Lola’s Lamp

‘Lovely lamp.’

Andy groans.

‘It’s a piece of junk. Look at the grime.’

Lola reckons after a good clean, the lamp’ll make an ideal addition to the cosy corner.

‘I like it. We could use one, too.’

‘We came because we want to get rid off stuff. Not to buy more.’

Lola points at three bin bags’ worth of donations – most of it hers.

‘This is worse than the car boot sale.’

‘All I bought was the rocking chair. And it needs a lamp.’

Andy glares.

‘Fine,’ Lola says.

She’ll come back tomorrow. Andy won’t recognise it once it’s clean.

07-big 07-big2

Solitary Seagull

seagull on pillar box

Surrounded by greedy seagulls, I’m wolfing down supermarket sushi. I haven’t eaten for days. I couldn’t. The dress looks a size too big. Maybe that’s why everyone’s staring.

One gull isn’t interested in what its mates are squabbling over. It sits on the pillar box, facing away. In solitude.

‘You’re like me, birdie. Want to be left in peace.’

I tried to tell them last night. Mum wouldn’t listen, said it was nerves, same as my stomach. Hugh didn’t answer his phone. I didn’t want to have to run away like this.

But I didn’t want to say yes, either.


Two pictures on the theme of solitude today. I like the solitary seagull, but I think this one is better in terms of the rule of thirds:

tram tracks
Solitary tram tracks


Bliss; Misery

Swansea Bay
Grey Swansea Bay

Beach almost in sight, I take a deep breath. Forget the past two hours.

Life is so much better when I can see the sky.

I take a bite of apple.

Savour the juicy sweetness.

Sun’s decided to join me. I tilt my head upwards, soak up the warmth.


My ten minutes are over.

I return to the bunker.

Shiver under the strip lights.

Exit signs mock me: ‘You really want to do this?’

Really? No. But do I have a choice?

Yearning for the next break, I pick up the headset and call the first number in the queue.

Price of Admission

NOT my picture for Photo 101

She clings on to the branch. The water’s so cold she can’t feel her feet. The cold’s creeping up her legs. If she loses control of them, she’ll smash into a rock.

Someone calls her name, but she has to concentrate. It’s the tricky bit. She’s half-convinced she won’t make it. Dodge rocks – right, left, right. Somehow, she’s still alive.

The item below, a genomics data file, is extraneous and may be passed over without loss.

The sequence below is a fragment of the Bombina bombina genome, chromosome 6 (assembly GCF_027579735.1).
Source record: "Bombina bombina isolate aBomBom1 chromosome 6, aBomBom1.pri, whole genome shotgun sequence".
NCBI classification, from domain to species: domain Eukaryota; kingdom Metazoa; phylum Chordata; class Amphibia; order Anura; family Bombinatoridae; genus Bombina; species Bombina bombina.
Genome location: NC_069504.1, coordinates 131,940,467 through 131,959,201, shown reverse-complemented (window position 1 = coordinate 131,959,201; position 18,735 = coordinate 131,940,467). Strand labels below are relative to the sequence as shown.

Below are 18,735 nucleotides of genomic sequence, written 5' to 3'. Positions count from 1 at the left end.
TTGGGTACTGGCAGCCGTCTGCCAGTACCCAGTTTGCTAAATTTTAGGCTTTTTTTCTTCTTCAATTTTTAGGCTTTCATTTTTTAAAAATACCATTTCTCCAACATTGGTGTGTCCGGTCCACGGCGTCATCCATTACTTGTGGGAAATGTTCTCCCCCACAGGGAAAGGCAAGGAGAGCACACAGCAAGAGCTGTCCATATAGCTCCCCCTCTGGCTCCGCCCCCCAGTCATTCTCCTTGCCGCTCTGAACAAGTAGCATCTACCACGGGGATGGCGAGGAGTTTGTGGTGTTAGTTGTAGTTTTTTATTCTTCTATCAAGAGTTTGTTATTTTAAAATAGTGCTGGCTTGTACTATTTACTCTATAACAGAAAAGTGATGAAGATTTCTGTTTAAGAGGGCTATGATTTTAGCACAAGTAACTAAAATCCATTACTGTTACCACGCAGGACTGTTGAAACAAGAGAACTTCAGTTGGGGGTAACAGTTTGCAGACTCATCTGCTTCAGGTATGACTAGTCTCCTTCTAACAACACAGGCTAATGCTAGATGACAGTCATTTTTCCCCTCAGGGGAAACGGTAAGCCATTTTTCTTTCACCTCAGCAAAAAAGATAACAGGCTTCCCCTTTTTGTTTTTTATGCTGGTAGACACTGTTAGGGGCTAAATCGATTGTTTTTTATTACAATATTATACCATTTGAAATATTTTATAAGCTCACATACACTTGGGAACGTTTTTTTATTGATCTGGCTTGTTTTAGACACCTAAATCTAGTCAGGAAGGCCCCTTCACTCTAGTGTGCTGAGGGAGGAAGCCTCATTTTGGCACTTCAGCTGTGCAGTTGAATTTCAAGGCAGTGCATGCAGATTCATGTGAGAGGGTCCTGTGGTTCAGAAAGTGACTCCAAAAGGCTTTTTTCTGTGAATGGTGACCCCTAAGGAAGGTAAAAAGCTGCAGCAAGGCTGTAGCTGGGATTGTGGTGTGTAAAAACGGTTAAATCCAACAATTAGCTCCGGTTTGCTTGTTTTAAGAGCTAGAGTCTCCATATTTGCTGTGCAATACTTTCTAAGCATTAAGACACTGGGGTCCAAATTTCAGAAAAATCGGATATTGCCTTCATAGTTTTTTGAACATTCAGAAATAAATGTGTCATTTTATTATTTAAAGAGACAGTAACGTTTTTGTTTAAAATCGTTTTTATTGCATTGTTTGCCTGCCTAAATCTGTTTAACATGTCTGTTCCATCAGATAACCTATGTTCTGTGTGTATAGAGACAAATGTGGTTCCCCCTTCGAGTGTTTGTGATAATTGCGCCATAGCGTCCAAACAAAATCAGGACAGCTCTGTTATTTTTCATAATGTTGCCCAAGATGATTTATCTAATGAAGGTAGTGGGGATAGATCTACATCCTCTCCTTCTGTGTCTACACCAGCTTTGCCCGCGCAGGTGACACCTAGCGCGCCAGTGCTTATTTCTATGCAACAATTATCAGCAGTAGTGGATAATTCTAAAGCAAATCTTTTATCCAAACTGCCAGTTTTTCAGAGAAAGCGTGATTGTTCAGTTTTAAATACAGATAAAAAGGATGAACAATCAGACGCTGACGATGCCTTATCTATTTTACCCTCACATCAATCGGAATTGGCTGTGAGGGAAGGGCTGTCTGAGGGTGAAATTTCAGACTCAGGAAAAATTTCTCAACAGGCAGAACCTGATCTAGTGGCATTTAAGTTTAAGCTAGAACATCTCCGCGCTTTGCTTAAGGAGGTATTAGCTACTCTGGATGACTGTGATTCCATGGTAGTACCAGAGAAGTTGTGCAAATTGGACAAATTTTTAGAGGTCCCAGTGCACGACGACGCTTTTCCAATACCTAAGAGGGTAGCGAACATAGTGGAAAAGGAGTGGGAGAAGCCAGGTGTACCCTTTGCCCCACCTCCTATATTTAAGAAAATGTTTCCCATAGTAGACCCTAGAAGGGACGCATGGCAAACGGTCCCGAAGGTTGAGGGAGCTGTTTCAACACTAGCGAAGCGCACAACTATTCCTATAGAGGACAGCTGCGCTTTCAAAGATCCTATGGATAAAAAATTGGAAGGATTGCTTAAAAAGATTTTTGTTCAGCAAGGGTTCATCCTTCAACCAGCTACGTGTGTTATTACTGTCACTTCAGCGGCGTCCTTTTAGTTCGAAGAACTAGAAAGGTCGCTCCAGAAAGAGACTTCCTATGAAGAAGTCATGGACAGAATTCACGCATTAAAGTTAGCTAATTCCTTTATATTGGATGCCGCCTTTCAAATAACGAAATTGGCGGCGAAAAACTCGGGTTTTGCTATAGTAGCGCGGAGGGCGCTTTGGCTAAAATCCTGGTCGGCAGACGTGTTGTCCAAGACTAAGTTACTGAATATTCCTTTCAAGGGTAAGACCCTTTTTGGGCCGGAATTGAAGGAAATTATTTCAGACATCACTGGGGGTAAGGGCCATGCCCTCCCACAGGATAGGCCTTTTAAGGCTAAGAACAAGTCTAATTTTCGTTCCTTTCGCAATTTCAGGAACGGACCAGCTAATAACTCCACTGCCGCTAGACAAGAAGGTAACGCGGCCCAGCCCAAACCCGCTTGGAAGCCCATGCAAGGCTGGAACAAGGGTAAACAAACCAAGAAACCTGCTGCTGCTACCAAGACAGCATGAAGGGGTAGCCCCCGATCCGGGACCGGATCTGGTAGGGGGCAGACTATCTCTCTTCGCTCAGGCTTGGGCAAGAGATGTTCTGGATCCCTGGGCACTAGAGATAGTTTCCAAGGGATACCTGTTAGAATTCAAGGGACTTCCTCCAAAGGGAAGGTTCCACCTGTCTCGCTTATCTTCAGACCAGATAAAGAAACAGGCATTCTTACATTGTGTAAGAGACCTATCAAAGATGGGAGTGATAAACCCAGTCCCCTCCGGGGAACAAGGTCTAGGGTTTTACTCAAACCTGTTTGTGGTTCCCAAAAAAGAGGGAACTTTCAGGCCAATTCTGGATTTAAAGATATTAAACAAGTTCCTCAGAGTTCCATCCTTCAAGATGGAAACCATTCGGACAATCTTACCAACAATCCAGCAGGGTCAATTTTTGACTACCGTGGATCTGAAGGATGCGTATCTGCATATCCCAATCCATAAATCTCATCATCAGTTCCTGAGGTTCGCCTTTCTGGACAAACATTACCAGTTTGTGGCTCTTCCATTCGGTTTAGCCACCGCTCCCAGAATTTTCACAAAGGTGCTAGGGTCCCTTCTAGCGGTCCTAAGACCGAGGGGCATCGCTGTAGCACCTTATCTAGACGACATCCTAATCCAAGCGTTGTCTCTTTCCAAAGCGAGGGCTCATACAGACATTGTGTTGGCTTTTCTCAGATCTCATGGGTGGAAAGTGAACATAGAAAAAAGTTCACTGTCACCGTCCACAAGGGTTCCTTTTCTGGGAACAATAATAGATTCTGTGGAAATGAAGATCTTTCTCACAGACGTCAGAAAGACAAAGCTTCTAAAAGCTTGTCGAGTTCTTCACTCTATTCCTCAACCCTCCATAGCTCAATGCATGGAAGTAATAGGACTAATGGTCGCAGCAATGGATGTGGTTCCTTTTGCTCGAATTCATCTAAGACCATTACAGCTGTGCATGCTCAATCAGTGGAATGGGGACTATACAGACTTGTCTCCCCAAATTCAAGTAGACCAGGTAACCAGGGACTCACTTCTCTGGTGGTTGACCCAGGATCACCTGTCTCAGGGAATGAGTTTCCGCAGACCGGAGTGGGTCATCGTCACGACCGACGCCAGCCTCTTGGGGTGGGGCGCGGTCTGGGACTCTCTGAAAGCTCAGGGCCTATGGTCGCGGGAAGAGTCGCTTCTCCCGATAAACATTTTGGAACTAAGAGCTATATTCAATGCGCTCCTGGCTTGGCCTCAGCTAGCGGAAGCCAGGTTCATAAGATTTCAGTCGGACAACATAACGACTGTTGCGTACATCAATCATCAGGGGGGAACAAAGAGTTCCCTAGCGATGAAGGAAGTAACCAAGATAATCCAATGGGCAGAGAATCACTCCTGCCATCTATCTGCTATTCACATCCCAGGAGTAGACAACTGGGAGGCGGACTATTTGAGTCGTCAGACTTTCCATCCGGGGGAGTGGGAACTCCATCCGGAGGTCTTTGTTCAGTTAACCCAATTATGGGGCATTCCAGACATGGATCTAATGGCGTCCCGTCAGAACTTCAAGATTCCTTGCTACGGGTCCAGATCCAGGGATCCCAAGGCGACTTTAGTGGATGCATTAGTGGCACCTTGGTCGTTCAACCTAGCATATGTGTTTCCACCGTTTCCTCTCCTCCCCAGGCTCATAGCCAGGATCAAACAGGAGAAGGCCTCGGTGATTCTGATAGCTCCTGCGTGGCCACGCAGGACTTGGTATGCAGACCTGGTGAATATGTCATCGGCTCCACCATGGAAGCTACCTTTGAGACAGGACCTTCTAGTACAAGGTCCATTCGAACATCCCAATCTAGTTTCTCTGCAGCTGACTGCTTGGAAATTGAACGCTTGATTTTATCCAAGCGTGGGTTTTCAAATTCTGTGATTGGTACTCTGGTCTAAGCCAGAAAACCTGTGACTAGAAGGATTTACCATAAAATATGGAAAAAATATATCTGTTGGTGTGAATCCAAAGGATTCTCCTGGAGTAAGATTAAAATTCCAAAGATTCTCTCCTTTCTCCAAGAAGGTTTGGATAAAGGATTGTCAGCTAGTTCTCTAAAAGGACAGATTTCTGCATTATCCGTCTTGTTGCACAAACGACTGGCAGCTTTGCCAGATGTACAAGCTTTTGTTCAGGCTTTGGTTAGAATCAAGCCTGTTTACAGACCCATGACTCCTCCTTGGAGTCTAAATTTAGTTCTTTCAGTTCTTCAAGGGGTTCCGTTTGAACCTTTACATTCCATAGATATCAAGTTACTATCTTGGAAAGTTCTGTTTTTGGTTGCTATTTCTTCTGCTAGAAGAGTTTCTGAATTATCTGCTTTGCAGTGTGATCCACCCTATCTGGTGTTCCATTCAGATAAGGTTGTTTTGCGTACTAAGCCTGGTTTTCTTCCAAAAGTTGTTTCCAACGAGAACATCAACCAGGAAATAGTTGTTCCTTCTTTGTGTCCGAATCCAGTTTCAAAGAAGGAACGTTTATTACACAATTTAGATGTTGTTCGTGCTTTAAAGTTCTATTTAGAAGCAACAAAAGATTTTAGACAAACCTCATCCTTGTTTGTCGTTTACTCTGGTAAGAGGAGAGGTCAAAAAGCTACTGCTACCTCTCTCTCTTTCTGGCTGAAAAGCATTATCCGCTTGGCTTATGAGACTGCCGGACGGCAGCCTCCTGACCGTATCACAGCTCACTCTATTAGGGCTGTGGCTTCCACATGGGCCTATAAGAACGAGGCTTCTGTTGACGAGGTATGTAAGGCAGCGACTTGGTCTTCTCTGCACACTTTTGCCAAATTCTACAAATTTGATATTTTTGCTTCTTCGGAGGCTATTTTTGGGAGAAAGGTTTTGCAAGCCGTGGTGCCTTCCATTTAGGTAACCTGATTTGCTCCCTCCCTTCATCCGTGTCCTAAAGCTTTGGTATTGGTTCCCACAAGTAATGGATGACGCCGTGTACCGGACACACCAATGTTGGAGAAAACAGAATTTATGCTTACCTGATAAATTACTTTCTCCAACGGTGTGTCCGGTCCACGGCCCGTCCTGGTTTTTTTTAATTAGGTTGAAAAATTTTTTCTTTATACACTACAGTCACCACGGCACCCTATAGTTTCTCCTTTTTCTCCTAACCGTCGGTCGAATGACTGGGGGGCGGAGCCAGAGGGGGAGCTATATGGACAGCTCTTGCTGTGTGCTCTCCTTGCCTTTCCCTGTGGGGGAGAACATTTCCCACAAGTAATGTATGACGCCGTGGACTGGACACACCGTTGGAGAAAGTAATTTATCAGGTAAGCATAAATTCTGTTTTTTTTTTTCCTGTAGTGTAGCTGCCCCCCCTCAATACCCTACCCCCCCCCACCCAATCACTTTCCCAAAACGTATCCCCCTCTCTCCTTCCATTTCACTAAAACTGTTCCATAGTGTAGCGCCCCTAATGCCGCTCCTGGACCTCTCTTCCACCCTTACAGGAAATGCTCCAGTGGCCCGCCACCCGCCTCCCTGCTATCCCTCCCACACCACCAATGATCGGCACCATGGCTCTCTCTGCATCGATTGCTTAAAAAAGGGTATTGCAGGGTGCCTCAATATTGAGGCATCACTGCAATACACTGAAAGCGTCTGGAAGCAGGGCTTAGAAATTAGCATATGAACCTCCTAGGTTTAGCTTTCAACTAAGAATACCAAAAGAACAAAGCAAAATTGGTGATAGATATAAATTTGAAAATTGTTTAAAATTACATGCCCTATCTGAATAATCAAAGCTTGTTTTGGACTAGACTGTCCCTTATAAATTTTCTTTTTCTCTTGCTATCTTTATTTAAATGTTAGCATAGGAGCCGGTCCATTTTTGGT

‘Oi, Daisy. Alright?’

‘Course. Fine.’

The older girls throw her a rope. She doesn’t care anymore as long as she doesn’t have to swim again. The alpha girl, Rosie, looks scared. And impressed. She nods.

‘Welcome to the club.’


The picture above is the Picture It & Write prompt for this week. I thought I’d not do any flash fiction challenges while I participate in Photo 101, but I suppose I was wrong. It helps that the theme for today’s photo is water.

And here’s my water photo:

Swansea Bay
Swansea Bay


They look innocuous by design. If you’re up to a bit of mischief, you’d better pretend you couldn’t hurt a fly.

At night, they shake themselves loose, hop over the fence and take random cars for a spin. Sometimes, when people living in the neighbourhood return late at night, they do a double take. They inspect the patch of grass in between the road and the car park, wonder what’s wrong.

Then there’s the mystery of bark turning up in cars. When puzzled car owners clean out the evidence of their nightly adventures, the trees shake their branches in merriment.


Many thanks to Lotta whose photo has inspired this story.

Below are my photos on the theme of street.

02-street1 Street 1

Finding Home

She woke up feeling sore and exhausted. She needed a fix if she wanted to keep going.

Trouble was, the place looked a mess. She hoisted herself up from the makeshift bed. How was she to find her gear?

There. That box smelled promising . She tore it open. Inhaled the aroma. She filled the kettle, ground enough beans for a strong coffee. The smell filled the room. The smell of home. She took a sip. Yes, she could do this. She’d unpack, get this mess under control.

Next time she moved, though, she’d label her most important box ‘coffee paraphernalia’.